Women clad in black lingerie stand behind velvet-curtained windows. They pick at their nails, text on their phones or leer at the shifty passersby. Everyone wants to peek at the near-naked ladies, but all are too polite to stop and gawk during daylight hours.
Across a canal in the centre of the Red Light District, bars and coffeeshops are set up with the chairs facing the women in the opposite windows, so that people can stare without feeling awkward about it – they’re just drinking their coffee and smoking a joint after all.
Sex shops lining the smaller alleyways are almost cutesy with their array of lewd yet kitsch gear: There are the torture instruments designed to engorge the penis, scanty black lingerie, and a variety of S&M toys. But there are also dick-shaped chocolates, novelty condoms, and inflatable dolls. Seedy-looking dens advertise live sex shows every night.
It’s alright to have a bit of a giggle – I know I did – but it’s worth keeping in mind that Amsterdam’s thriving sex trade naturally means this city is one of the major destinations for human trafficking victims. That’s not to mention how degrading it must be to the window prostitutes, as they’re called, to be objectified so publically.
Along the canal, great cheers erupt and descend every once in a while; another stag do or hen’s night in progress. Their shouts mingle with the chugging of boats – mostly tourist – along the canal and the rattle of bicycles from the city’s many cyclists making their way to meet friends, view art galleries and museums, or browse some of Europe’s finest fashion chains.
Such is Amsterdam, an eclectic mix of voyeurism, high-brow culture, and the unashamedly kitsch. Souvenir shops (those that don’t promote pot or sex) are filled with Delftware pottery – the blue and white china typical to the Netherlands – and all things clogs and tulips. It’s all so parochial it’s hard to imagine this same city is home to the Museum of Prostitution and dozens of brothels.
Amsterdam has a lot more to it than its den of debauchery in the Red Light District. This is a city rich in history and culture – and it does a fine job of showing off these aspects.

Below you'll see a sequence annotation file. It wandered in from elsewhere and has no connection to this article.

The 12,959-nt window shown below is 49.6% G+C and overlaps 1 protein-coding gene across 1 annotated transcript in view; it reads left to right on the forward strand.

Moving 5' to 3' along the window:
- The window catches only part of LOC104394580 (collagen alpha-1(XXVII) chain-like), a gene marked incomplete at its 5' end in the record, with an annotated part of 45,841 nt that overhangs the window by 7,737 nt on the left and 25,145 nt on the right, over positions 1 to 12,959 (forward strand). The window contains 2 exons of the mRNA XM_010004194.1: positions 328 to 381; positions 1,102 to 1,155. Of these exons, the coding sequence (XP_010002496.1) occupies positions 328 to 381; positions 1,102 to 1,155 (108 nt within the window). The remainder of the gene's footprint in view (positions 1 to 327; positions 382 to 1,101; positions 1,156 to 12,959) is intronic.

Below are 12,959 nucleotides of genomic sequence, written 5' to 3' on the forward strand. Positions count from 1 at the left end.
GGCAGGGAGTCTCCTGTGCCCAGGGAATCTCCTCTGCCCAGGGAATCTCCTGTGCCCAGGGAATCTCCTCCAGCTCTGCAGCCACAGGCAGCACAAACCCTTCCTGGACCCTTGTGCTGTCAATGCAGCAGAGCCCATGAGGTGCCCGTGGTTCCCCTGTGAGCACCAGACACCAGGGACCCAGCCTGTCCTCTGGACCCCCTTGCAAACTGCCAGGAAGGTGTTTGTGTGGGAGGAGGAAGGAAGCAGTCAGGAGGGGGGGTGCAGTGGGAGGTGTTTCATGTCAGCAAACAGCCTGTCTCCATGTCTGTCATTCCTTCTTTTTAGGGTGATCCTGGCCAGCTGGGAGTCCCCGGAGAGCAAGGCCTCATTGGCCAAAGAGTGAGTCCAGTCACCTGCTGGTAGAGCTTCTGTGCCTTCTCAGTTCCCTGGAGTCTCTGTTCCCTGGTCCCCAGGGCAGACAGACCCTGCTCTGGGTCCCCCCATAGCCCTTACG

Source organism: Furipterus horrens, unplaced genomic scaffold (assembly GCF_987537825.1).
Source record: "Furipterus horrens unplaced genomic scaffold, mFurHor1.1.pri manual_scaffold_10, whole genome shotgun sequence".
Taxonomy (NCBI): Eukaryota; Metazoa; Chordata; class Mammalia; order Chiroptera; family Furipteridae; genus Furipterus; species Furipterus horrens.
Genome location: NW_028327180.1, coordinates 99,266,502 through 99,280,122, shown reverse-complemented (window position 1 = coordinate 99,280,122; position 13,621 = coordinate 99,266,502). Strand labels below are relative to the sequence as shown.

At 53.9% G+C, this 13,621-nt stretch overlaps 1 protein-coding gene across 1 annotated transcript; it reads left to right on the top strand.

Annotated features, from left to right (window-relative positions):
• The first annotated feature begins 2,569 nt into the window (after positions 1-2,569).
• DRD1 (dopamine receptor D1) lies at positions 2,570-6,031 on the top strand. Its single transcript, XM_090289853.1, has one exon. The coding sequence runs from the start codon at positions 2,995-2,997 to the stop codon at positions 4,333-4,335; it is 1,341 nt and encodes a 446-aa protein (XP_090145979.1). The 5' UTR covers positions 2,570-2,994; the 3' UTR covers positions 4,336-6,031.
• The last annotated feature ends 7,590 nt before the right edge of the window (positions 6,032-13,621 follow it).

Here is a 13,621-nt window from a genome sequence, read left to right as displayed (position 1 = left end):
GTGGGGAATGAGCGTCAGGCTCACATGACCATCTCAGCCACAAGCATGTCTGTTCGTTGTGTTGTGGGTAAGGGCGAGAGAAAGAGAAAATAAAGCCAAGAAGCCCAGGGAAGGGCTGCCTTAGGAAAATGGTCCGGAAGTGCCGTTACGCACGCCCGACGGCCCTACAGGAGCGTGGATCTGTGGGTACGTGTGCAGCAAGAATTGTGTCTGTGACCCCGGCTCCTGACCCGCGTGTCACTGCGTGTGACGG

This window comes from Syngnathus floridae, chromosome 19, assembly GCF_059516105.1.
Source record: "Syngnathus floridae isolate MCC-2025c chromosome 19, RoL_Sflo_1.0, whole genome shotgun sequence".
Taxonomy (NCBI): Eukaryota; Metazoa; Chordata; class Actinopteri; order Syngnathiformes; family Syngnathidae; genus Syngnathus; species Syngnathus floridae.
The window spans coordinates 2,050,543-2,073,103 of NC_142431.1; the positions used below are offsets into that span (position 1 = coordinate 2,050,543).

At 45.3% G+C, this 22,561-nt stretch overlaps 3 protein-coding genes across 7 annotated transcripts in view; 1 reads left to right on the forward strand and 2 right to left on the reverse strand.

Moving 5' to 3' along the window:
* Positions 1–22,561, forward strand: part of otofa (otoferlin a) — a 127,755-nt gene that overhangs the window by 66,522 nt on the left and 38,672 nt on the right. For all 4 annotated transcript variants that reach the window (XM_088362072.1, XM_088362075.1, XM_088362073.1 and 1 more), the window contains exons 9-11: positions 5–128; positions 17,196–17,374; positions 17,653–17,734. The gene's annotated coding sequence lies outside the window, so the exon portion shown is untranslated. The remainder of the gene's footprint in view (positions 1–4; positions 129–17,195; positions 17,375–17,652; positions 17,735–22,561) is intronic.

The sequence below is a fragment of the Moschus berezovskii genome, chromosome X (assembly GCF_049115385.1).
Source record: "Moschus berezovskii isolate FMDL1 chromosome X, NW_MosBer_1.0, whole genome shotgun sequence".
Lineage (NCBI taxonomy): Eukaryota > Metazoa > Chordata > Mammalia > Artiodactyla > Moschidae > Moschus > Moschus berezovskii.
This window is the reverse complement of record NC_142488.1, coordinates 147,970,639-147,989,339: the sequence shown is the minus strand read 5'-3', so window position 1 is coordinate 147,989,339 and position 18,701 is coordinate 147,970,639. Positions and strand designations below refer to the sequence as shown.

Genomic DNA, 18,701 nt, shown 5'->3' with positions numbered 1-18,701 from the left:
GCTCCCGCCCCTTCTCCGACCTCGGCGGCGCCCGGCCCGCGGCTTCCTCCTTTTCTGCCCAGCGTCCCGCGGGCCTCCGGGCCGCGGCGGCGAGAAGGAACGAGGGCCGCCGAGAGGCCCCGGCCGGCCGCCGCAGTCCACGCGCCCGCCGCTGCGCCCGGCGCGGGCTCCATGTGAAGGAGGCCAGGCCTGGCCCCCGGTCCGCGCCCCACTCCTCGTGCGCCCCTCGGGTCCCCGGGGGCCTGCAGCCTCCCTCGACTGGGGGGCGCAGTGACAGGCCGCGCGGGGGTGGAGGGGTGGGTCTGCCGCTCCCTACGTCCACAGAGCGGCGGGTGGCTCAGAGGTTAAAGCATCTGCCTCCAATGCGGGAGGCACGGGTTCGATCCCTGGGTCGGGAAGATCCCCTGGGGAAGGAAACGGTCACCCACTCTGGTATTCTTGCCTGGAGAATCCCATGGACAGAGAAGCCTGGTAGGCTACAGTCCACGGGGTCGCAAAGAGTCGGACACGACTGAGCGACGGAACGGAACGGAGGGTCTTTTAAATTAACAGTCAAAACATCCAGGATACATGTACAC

History at the Anne Frank House
So there’s the Anne Frank House, for a start. In this remarkable museum, you can cross over the original threshold behind the famous faux-bookshelf into the Frank family’s little annex, experiencing the darkness and claustrophobia for yourself and marvelling that people managed to inhabit these tiny rooms for two entire years.
It was already an old house when Anne’s father, Otto Frank, created their haven during WWII, and the creaking floorboards – now bearing the weight of over 1 million visitors a year – forced these perpetual hiders to remain stationary during office hours so they wouldn’t raise the suspicion of the workers downstairs. It gives you a sense of how precious freedom is – and how easily it can be taken for granted.
Van Gogh Museum
Then there are the art museums, huddled together at Museum Square in South Amsterdam. Among them is the Dutch-based Rijksmuseum and the contemporary Stedelijk Museum, but I went there for one reason only…
The Van Gogh Museum gives a poignant portrayal of this effervescent artist’s life … and his descent into madness. You can track the evolution of his talent throughout the brief ten years (can you believe it!?) of Van Gogh’s artistic career, from the dark portraits influenced by his Dutch heritage, to the bright and colourful landscapes he depicted after his release from a mental asylum.
In the last 70 days of his life, he created some 75 paintings. It’s impossible to imagine that someone so full of life and passion could be so full of despair as to end his own life.
Museums aside though, the best way to experience Amsterdam is on foot, just strolling around its labyrinth of canals and alleyways. Only on foot can you distinguish the whiff of cigarette smoke from that of the joint; both are prevalent.
It was on foot that I came across a certifiable Chinatown. A Chinatown! I didn’t realise how much I missed this mark of a multicultural city until I encountered the tell-tale curvy red rooftops – albeit few and far between – of Chinese temples and restaurants. And canals and distinct Dutch facades aside, it could have been a Chinatown anywhere in the world …
… Except that if you took the wrong turn, you found yourself staring at a window prostitute’s tits.